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QLD DVO Against Me by Partner - Proving Psychological Abuse?

Discussion in 'Family Law Forum' started by SHELLI SPALETA, 11 September 2017.

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  1. SHELLI SPALETA

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    Hi,

    I don't know where to start, however, I am still in shocked knowing that my partner of 4 yrs, and he is a police officer, has given a DVO against me. How to prove the psychological abuse he has done to me?
     
  2. Migz

    Migz Well-Known Member

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    Can you expand on what happened? What was the reason for the dvo? Where you also charged with anything when you were given the dvo? Or just the dvo? Do you have kids together? Are you living together or separated?
     
  3. AllForHer

    AllForHer Well-Known Member

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    Well, right now, your job isn't to prove that he has psychologically abused you. If you feel that he has done so and has thereby caused you to fear for your safety around him, then you need to apply for a domestic violence order (DVO) yourself, as the aggrieved. Right now, though, you're the respondent, which means you're defending the application, and defending an application does not mean entering into a competition about who abused who. That was established when your partner applied for their own DVO as the aggrieved.

    So, the first thing to understand is that a DVO is not a criminal matter. It's a civil matter, it's merely a control measure for the purpose of preventing a crime from occurring. If a DVO is made and you breach it, then it becomes a criminal matter, but until then, there are no criminal consequences to you if the order is made on a final basis. It just means that you need to stop having contact with your partner.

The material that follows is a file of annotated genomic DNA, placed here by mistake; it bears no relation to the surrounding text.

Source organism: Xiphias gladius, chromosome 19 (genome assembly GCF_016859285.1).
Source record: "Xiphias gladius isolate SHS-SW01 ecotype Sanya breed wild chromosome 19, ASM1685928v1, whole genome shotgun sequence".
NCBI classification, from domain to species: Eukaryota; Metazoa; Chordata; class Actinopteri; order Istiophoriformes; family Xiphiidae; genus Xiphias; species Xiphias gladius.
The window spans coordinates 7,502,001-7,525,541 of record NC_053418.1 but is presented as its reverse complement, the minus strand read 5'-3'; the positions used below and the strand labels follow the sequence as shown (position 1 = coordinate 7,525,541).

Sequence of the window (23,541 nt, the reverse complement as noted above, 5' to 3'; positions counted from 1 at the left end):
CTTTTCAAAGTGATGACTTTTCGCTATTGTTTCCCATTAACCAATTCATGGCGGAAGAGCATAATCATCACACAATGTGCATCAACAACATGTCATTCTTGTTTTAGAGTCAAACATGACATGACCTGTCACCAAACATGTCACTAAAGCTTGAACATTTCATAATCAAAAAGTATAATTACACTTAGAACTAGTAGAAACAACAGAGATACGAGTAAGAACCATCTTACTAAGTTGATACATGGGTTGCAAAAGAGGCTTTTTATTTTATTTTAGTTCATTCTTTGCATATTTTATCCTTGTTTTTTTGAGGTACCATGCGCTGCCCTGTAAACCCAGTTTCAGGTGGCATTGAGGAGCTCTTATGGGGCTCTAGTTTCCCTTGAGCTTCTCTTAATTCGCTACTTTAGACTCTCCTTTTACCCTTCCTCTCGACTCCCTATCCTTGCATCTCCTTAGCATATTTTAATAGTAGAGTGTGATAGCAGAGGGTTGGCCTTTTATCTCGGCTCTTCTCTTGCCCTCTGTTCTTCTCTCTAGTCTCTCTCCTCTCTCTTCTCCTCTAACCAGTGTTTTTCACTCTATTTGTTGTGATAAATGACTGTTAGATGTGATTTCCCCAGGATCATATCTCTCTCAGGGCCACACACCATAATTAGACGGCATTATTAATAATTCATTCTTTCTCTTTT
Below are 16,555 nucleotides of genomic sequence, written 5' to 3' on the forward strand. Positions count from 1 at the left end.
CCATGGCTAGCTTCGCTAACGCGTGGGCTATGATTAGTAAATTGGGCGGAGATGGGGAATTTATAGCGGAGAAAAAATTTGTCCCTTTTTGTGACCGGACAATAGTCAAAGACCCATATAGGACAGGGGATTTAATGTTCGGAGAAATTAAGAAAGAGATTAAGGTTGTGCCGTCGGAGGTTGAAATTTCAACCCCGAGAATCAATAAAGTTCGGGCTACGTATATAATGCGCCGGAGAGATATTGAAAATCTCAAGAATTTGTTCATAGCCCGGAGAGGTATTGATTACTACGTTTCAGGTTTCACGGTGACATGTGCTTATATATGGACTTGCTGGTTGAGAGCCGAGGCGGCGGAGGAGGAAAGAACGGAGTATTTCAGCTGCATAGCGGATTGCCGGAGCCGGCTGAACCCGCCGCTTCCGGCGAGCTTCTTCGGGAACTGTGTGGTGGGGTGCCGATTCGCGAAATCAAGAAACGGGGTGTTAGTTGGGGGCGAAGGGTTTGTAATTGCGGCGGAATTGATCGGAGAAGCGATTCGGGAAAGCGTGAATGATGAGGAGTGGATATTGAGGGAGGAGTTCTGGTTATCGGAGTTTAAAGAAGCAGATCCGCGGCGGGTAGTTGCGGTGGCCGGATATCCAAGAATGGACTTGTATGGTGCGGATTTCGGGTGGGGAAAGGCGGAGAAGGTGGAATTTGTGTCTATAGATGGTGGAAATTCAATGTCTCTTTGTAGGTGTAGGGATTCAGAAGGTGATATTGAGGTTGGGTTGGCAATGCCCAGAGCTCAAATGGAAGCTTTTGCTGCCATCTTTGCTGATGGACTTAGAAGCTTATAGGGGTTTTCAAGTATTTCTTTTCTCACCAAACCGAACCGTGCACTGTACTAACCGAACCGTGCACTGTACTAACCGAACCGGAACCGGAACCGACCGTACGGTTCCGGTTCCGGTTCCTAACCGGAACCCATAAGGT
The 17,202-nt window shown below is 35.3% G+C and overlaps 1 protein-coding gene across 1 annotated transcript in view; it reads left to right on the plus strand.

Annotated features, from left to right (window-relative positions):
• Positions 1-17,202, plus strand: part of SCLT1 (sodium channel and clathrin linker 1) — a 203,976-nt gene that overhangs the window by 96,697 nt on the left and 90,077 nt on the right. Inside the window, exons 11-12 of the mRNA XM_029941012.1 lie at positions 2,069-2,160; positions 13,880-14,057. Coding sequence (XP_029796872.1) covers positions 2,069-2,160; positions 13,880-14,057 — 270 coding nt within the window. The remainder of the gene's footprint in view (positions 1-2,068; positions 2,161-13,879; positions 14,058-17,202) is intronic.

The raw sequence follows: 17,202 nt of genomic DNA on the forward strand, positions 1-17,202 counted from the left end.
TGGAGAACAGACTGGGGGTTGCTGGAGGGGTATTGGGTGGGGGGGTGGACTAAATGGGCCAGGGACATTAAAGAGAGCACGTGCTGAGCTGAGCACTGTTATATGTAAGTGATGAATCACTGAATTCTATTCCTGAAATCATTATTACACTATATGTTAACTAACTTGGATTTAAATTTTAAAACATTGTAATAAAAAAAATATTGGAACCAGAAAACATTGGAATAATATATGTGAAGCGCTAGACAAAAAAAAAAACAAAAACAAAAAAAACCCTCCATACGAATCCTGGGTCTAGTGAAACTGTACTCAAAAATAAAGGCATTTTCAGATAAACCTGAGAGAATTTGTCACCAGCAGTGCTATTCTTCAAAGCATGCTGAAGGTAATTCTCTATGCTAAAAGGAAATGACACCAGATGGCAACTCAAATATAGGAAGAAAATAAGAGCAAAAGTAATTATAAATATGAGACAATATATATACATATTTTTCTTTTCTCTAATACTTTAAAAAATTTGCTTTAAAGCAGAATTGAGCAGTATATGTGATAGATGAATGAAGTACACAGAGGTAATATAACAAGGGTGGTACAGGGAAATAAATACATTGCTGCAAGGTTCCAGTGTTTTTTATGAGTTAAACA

The process will be that you'll have a first mention at the Magistrates Court shortly, at which the Court will determine whether the prerequisites of a DVO have been met, namely whether a valid domestic relationship exists and whether the allegations made constitute domestic violence. If both prerequisites have been met, the Court will ask you what you would like to do. You have a couple of options.

    The first is to accept the DVO without admissions, which means you accept the terms of the order, but don't admit to any wrongdoing. This means the DVO will be made on a final basis on the spot and you end contact with your partner.

    The second is to contest the DVO. If you go down this path, the Court will set down a trial date and make some directions orders for you and your ex to prepare for a trial, at which you will make your case as to why the order shouldn't be made.

    The third is to seek an adjournment. This will basically adjourn the matter for a second mention, at which the Court will basically ask you again what you would like to do.

    There is also the alternative resolution pathway of proposing the enter into undertakings, which is a promise to the Court to be of good behaviour toward your partner, but if you breach it, it won't be a crime, it will just mean it is easier for your partner to seek a DVO in future. Your partner will need to agree to this option.
     
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